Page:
Commentary from a wargamer and former submariner on various topics (but mostly about wargames and naval stuff)
Sunday, July 14, 2013
Book Review - Intrepid Sailors: The Legacy of Preble's Boys and the Tripoli Campaign
Intrepid Sailors tells the story of the American Third Mediterranean Squadron, commanded by Commodore Edward Preble, during the war against Tripoli in 1804. The book starts off with a background on the war, the squadron, and the main historical characters that were involved in the action. The names of the Americans will be familiar to most readers, especially if you have read any other history about the U.S Navy or just looked at the names of American warships. Mainly because almost all of the young officers with the squadron (such as Stephen Decatur, Richard Somers, Charles Stewart, and James Lawrence) became heroes during the Tripoli War or went on to greater exploits later. The author does make the point that many of the men of the Third Mediterranean Squadron went on to become role models for future generations of American sailors.
After setting the scene the book goes right into action, describing the grounding and capture of the frigate USS Philadelphia, commanded by Captain William Bainbridge. Preble, on the frigate USS Constitution, did not learn about the loss of Philadelphia until almost a month after the event and almost all of the actions for the Third Mediterranean Squadron would revolve around the captured frigate and her crew. In addition to the stories of the special mission to burn the captured Philadelphia and the subsequent gunboat battles between the Americans and Tripolitans, Intrepid Sailors also covers a number of other actions that are only briefly mentioned in most other books.
The author, Chipp Reid, did a good job of using original sources and later interpretations to create an interesting narrative about Preble's squadron. There is a lot of good information on the men and ships of the squadron, along with an explanation of how difficult it is to maintain a blockade with limited resources. The book has a good mix of familiar and new information (or at least it was new to me) and I found it an enjoyable read. There were a couple places where Reid seemed to repeat himself, making me wonder if parts of the book were printed as separate articles somewhere, but overall I liked the book and would recommend it.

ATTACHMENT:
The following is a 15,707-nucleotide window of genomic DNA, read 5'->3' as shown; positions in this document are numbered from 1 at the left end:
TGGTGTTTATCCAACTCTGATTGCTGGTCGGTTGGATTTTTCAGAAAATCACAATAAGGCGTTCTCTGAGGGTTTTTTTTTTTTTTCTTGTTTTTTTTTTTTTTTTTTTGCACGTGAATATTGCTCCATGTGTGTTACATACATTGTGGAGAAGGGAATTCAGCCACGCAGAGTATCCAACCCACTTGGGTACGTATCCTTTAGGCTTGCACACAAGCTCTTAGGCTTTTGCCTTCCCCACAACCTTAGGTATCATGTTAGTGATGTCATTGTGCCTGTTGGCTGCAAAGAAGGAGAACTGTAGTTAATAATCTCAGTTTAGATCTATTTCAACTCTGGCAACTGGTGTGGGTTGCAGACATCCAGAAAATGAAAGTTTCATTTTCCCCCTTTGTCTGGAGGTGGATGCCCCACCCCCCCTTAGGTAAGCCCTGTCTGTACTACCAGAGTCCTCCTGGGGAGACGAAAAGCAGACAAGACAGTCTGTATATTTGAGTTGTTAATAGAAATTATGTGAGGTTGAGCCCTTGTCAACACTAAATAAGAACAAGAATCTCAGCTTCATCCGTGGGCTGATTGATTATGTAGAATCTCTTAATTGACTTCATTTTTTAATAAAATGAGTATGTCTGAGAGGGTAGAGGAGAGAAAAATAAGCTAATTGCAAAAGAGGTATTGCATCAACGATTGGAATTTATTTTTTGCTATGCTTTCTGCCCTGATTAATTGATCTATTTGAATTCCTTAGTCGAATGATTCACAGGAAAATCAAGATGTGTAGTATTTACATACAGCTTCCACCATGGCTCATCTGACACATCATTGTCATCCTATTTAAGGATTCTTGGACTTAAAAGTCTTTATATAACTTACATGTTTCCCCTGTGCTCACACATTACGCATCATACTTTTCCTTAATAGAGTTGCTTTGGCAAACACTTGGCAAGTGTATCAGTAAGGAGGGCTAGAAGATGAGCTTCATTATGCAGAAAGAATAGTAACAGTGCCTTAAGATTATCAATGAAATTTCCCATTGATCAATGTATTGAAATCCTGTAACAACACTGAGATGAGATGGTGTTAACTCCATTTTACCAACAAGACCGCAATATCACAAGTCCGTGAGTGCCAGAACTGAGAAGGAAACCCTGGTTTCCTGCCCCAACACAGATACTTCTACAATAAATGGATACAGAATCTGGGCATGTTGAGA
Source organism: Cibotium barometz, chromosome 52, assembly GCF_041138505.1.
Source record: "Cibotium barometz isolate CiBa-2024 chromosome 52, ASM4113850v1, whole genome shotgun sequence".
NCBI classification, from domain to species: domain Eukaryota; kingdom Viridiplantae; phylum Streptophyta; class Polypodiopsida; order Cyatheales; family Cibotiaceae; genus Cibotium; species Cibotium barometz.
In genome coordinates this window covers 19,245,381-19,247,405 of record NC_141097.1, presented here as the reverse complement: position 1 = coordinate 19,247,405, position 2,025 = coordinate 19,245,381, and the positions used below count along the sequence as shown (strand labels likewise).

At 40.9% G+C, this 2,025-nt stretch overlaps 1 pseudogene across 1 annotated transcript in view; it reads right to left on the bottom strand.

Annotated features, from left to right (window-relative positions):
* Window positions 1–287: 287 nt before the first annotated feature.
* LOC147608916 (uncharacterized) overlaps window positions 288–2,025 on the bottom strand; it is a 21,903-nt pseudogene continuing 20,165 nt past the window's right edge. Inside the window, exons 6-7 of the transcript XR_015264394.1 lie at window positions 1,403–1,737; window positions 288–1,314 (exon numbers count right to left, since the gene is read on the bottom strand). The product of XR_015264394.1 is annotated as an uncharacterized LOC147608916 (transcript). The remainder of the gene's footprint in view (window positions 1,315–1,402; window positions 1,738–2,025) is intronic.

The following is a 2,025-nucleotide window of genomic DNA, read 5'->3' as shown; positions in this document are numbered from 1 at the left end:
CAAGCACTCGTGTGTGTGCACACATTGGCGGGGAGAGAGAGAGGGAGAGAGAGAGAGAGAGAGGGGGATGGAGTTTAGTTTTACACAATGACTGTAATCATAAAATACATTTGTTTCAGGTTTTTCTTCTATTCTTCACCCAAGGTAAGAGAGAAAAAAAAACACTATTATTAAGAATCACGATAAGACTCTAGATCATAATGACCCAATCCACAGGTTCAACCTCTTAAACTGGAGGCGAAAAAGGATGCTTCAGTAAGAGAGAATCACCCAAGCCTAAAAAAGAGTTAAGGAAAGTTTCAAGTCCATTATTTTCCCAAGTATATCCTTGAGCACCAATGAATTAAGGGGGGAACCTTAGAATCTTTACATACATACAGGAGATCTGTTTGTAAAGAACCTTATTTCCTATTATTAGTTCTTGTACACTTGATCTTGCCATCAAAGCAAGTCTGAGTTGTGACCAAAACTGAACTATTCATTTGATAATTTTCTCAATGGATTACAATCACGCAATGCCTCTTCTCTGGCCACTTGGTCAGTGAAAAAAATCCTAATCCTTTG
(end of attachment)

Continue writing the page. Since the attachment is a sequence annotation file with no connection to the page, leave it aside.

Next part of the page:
For gamers, the book will have a limited appeal. If you are interested in the American - Tripoli War, this book will provide a lot of new information about the ships and men involved in the war, along with ideas for scenarios. If you have an interest in small-scale naval actions during the Age of Sail, the book could give you some ideas for cutting out operations, coastal actions, and other small scale battles.
A Technical Writer in the Seattle area. My interests include: history, wargaming, and baseball. I'm a former submariner and try to stay up on current naval developments around the world. This is primarily a hobby blog, but I'm sure other things will occasionally sneak into the posts.